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Air Quality and Early-Life Mortality: Evidence from Indonesia's Wildfires

Air Quality and Early-Life Mortality: Evidence from Indonesia's Wildfires Abstract: Smoke from massive wildfires blanketed Indonesia in late 1997. This paper examines the impact that this air pollution (particulate matter) had on fetal, infant, and child mortality. Exploiting the sharp timing and spatial patterns of the pollution and inferring deaths from "missing children" in the 2000 Indonesian Census, I find that the pollution led to 15,600 missing children in Indonesia (1.2 percent of the affected birth cohorts). Prenatal exposure to pollution drives the result. The effect size is much larger in poorer areas, suggesting that differential effects of pollution contribute to the socioeconomic gradient in health. http://www.deepdyve.com/assets/images/DeepDyve-Logo-lg.png Journal of Human Resources University of Wisconsin Press

Air Quality and Early-Life Mortality: Evidence from Indonesia's Wildfires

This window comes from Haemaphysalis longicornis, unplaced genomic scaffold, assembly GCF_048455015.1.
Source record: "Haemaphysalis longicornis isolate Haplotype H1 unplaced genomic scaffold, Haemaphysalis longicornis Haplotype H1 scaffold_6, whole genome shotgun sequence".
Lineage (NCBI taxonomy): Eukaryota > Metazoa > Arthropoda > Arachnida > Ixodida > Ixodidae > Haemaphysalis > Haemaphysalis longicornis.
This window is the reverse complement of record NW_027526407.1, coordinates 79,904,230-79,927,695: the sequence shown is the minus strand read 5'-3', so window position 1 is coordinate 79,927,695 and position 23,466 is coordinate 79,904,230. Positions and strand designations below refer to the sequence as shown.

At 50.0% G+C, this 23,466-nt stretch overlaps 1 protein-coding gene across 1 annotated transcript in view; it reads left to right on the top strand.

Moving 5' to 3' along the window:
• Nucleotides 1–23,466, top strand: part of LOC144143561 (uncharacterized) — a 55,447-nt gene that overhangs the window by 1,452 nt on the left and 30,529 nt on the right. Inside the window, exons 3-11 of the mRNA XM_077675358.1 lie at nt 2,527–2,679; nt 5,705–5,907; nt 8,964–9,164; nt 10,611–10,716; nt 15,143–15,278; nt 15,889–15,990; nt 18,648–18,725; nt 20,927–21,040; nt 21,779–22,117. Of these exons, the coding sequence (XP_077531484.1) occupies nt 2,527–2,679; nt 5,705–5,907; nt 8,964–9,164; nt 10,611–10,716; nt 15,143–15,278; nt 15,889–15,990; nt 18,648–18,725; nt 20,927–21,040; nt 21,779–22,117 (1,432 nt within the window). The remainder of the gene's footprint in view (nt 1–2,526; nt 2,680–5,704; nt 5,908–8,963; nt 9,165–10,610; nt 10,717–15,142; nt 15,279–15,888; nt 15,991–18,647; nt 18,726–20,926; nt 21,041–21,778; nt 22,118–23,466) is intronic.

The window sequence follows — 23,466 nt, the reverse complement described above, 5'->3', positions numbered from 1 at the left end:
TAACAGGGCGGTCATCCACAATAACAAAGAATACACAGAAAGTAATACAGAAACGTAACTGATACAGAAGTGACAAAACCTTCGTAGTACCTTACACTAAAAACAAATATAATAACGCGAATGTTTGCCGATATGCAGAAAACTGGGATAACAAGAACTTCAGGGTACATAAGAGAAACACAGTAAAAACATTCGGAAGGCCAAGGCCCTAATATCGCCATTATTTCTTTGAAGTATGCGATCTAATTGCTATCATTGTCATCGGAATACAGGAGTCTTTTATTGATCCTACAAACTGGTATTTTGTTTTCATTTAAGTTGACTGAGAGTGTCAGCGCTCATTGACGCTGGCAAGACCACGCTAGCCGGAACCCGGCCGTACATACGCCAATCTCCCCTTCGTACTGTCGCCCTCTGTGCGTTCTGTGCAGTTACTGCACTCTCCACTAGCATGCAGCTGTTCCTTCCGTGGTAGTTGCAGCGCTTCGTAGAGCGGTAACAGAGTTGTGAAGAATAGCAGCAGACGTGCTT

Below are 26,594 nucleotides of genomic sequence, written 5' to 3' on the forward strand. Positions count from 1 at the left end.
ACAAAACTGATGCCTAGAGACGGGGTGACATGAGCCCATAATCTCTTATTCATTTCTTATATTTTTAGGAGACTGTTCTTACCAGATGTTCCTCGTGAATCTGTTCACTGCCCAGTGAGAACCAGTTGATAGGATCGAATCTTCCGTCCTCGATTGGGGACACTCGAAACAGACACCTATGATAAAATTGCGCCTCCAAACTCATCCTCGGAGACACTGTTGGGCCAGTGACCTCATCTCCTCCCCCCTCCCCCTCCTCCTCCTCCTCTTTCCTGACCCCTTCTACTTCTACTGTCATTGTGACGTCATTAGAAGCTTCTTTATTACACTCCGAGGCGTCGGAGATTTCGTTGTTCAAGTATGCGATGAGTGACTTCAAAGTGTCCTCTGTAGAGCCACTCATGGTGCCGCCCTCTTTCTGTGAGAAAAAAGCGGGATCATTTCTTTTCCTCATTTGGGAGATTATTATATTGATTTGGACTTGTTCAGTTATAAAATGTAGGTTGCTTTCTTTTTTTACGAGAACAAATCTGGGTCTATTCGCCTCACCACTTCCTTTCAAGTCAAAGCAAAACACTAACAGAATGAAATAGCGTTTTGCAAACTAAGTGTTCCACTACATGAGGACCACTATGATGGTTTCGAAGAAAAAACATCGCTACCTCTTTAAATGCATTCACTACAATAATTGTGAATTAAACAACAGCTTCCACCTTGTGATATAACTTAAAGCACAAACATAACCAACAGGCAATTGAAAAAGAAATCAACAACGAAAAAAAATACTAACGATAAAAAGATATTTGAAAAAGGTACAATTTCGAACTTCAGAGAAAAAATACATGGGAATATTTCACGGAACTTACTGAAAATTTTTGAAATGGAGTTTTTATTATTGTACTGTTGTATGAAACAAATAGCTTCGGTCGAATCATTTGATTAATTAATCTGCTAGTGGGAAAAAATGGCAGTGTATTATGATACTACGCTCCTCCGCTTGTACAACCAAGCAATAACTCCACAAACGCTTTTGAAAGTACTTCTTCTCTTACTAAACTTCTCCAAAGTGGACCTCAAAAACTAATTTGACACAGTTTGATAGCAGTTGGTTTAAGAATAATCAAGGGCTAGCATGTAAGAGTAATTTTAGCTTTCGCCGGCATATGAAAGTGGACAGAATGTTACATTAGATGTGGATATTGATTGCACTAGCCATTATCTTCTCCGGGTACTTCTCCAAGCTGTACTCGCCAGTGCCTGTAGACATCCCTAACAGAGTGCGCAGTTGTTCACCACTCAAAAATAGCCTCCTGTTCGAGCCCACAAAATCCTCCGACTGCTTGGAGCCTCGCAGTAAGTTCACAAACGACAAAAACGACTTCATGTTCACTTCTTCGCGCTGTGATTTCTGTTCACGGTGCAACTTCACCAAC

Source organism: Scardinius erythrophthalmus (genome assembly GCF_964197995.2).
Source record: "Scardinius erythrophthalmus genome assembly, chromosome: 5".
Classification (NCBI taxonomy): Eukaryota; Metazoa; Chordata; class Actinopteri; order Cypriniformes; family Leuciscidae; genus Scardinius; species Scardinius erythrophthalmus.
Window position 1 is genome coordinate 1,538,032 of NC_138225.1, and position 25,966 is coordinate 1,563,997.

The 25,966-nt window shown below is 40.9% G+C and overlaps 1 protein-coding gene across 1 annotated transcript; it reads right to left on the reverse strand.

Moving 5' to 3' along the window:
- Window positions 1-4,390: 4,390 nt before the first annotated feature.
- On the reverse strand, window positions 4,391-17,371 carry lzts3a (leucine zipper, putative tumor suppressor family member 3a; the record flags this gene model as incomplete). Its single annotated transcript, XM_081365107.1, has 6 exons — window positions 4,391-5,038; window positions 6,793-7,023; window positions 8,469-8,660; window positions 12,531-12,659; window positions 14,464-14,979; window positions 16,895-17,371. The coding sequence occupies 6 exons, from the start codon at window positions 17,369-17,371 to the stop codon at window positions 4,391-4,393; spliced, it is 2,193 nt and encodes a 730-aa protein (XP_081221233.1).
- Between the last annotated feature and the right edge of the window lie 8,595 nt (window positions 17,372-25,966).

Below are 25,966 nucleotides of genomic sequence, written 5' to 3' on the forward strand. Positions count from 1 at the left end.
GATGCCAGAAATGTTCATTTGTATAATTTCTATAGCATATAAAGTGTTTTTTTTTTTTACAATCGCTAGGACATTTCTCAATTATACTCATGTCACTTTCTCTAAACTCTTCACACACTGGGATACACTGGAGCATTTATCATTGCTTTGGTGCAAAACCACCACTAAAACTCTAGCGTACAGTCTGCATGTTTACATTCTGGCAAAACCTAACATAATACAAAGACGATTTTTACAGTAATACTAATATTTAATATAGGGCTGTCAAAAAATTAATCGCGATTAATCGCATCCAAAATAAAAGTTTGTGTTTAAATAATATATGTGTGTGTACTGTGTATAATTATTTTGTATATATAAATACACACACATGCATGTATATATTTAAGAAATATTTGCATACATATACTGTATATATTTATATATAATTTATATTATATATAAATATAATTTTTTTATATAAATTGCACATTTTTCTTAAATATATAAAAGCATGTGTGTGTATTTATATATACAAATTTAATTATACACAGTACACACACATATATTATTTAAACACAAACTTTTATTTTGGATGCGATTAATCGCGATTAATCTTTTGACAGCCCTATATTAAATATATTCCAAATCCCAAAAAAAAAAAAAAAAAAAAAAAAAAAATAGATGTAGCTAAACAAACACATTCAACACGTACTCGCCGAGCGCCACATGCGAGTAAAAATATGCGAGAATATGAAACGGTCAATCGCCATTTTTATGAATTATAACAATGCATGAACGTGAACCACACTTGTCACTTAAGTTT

Journal of Human Resources , Volume 44 (4) – Apr 4, 2009

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Publisher
University of Wisconsin Press
Copyright
Copyright © University of Wisconsin Press
ISSN
1548-8004
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Abstract

Abstract: Smoke from massive wildfires blanketed Indonesia in late 1997. This paper examines the impact that this air pollution (particulate matter) had on fetal, infant, and child mortality. Exploiting the sharp timing and spatial patterns of the pollution and inferring deaths from "missing children" in the 2000 Indonesian Census, I find that the pollution led to 15,600 missing children in Indonesia (1.2 percent of the affected birth cohorts). Prenatal exposure to pollution drives the result. The effect size is much larger in poorer areas, suggesting that differential effects of pollution contribute to the socioeconomic gradient in health.

Journal

Journal of Human ResourcesUniversity of Wisconsin Press

Published: Apr 4, 2009

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